The Pawn And The Prince, Part III



Scene Title The Pawn and the Prince, Part III
Synopsis Family is all that matters.
Date October 13, 2019

A chilly September has made way for a cold October. But around the warm, crackling glow of a campfire, it's hard to tell.

Boots up on the stones surrounding the fire, Peter Petrelli stares vacantly into the crackling flame. His knees bent and arms propped up on them. He leans back against a partial wall of old brick covered in creeping ivy, the exterior of a house that no longer stands. New Jersey isn't what it used to be, especially not these days. Rolling the neck of a beer bottle between his calloused fingers, Peter creases his brows and looks over to the glow of a cigarette in the dark of night, then back to the campfire. "Sometimes I wonder if this'll ever be over," Peter wonders aloud, exhaling a sigh through his nose. His company for the night says nothing. Peter closes his eyes, rubbing a hand at his forehead before exhaling a weary, long-suffering sigh that is louder than the last.

"I hate this," Peter says to no one in particular, especially not the only other person by the fire, silently smoking in the night.

"I hate not knowing."


Invocation of his name has Peter snapping to from a daydream, looking to the passenger in the beat up pickup truck he's driving. The old man he's driving swallows raggedly, offering a look over to Peter before motioning to the vacant stretch of road they're driving down. "You missed the turn." Peter looks back to the road, shaking his head in frustration, though he plays it off as disagreement.

"There's always another fork," Peter says into the air, less so at his passenger. The old man exhales a wheezy laugh and rolls his eyes, then looks out the passenger-side window at the passing trees interspersed by rural farmland. "What's so funny?"

"She sure has a type," the old man notes, taking a drag from his cigarette before exhaling twin jets of smoke out his nostrils. Peter's wordlessly accusing stare elicits a click of the old man's tongue. "Not like that. What I'm saying is that she goes for older, paternal types. For protection. First it was that soldier, Epstein," he says with a curl of his upper lip, which elicits a look back from Peter.

"Epstein." There's incredulity in Peter's tone. "Like, Avi Epstein?" The old man nods, ashing his cigarette out the window. "He's… Wolfhound, right?" The old man shrugs, either not knowing or not caring enough to share. "So, who else?"

"Me," the old man says, looking back to Peter with a yellow-toothed smile.

"You." Is Peter's incredulous deadpan.

The old man smiles, chuckling between his words. "Well, you know, I wanted to protect the person she was." That much elicits a look from Peter, one brow raised and hands drumming on the wheel.

"You know who she is?" Peter asks, looking back at the old man. He snorts, taking his time savoring another bit of his cigarette before shaking his head in the negative.

"Not anymore," he replies. "Not since whatever happened in New Mexico."

Peter narrows his eyes, looking from the road to his passenger. "What happened in New Mexico?"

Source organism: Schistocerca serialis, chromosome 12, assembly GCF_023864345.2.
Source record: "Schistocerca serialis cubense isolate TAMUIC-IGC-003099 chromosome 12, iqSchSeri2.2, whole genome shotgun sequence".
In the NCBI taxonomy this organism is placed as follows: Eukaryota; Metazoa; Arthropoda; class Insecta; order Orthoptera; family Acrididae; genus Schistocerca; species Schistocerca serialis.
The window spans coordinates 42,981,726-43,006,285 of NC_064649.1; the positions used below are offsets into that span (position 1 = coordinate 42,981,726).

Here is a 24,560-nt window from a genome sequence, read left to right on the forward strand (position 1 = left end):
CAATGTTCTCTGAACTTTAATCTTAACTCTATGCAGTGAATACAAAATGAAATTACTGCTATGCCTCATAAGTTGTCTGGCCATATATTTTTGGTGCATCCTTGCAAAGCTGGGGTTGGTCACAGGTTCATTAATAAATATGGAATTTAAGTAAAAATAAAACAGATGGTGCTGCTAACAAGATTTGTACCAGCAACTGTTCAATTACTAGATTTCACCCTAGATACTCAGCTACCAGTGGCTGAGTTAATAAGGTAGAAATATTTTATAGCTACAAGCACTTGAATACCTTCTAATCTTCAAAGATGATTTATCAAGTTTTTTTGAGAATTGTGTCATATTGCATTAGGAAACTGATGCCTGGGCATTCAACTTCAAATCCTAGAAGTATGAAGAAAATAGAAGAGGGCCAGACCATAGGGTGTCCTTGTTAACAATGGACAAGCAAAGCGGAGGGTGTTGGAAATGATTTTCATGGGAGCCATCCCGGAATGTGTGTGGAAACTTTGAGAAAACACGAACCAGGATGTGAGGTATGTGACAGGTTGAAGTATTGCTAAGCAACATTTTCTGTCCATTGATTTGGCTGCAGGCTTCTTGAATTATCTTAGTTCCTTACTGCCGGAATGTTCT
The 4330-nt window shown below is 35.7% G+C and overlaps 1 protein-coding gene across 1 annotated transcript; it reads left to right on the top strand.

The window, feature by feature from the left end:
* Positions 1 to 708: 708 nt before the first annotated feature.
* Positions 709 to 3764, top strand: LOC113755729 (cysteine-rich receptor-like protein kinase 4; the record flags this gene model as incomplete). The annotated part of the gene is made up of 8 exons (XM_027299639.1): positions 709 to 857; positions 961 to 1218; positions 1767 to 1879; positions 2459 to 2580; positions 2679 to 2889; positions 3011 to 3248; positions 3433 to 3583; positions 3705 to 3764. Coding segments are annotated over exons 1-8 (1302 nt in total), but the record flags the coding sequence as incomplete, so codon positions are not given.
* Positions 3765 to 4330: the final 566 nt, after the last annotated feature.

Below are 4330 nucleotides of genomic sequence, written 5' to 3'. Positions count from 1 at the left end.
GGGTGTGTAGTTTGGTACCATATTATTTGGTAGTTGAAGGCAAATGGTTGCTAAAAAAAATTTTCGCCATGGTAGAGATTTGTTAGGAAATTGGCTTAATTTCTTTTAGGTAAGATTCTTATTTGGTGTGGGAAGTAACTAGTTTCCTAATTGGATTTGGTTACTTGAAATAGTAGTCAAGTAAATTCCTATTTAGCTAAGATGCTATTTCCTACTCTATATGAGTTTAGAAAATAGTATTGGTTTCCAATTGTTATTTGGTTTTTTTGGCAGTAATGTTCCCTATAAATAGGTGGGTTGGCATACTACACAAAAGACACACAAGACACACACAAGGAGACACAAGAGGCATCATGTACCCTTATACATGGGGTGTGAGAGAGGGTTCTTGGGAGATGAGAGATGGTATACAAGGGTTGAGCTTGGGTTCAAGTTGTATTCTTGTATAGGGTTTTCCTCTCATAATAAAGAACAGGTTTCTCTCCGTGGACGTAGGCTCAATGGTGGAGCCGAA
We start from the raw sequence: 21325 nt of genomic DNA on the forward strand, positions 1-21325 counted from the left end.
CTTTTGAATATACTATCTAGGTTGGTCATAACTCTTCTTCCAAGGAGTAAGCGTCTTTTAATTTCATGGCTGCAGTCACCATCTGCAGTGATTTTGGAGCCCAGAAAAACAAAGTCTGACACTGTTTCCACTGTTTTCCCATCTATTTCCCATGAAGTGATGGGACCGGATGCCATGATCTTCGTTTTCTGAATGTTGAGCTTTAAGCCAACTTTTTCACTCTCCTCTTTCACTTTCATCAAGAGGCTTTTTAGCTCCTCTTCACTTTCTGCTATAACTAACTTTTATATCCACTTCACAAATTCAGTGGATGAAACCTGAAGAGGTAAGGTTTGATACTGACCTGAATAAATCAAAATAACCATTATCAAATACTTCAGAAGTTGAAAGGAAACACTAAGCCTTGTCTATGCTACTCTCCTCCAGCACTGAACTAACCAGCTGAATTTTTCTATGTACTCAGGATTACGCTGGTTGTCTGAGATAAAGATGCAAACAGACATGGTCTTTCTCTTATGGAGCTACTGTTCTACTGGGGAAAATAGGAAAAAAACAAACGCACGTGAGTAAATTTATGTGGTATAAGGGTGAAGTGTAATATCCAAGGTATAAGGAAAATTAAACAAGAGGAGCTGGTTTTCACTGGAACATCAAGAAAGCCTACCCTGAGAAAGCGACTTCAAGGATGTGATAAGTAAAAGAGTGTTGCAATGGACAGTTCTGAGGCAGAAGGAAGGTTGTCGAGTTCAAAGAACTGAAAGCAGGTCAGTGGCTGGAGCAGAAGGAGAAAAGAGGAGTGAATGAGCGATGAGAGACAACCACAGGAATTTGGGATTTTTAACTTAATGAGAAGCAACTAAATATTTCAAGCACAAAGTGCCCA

"Some damn fools tore a hole in time," is his answer, followed by a gout of smoke rolling out of his mouth. He blinks a dark-eyed look back to Peter, one brow accusingly raised. Peter scoffs, wringing his hands in a tight grip around the steering wheel. It takes him a while to formulate a proper response, reorienting the jigsaw pieces of context. He comes up lacking, missing some contextual clue to put it all into focus.

"Samson?" Peter asks his passenger.


"Mmn?" Is Samson's nonverbal response, eyes on the road, cigarette butt flicked out the window.

"Who was she before that?" Peter's attention momentarily drifts back to the road, to which Samson looks at Peter as though their stare was engaged in some reciprocal measure of give and take. Samson looks down to his old, weathered hands, then back up to Peter.

"Eileen Ruskin." Samson replies, thoughtfully. Peter's brows furrow together, and he looks back at Samson thoughtfully.

"The woman I was questioning called her— "

"Gray," Samson shakes his head as he interjects. "I know."

"I don't— "

"I don't either," Samson says with a rise of his brows, "except that my boy must've married her finally." Samson jerks forward at the sound of screeching tires as Peter slams on the brakes in the middle of the road. The old man braces with a weathered hand on the dashboard, then breaks out into a fit of coughing. Peter turns to him, eyes wide and accusatory.

"You're his father?" Peter balks and all Samson can do is laugh hysterically between coughs. He claps a hand on the handle of the door, the other hand balled into a fist in front of his mouth. Peter's tension relents when he sees Samson struggling for breath, eyes flicking from side to side as he tries to make sense of what it is he's seeing. What it is that is clearly killing this old man, other than the mostly empty pack of cigarettes in his breast pocket.

Samson looks up, tears in his eyes from laughter. "God you're slow," he says with a coarse exhalation of breath. "Of course he's my son."

"I thought— "

"You didn't," Samson shoots back. "It's fine. We're estranged, but I still… want him t'be happy. He nearly lost her." Samson looks up to Peter. "Ruskin. It's a long story, but they're together now, and that's all that matters. Them and their son."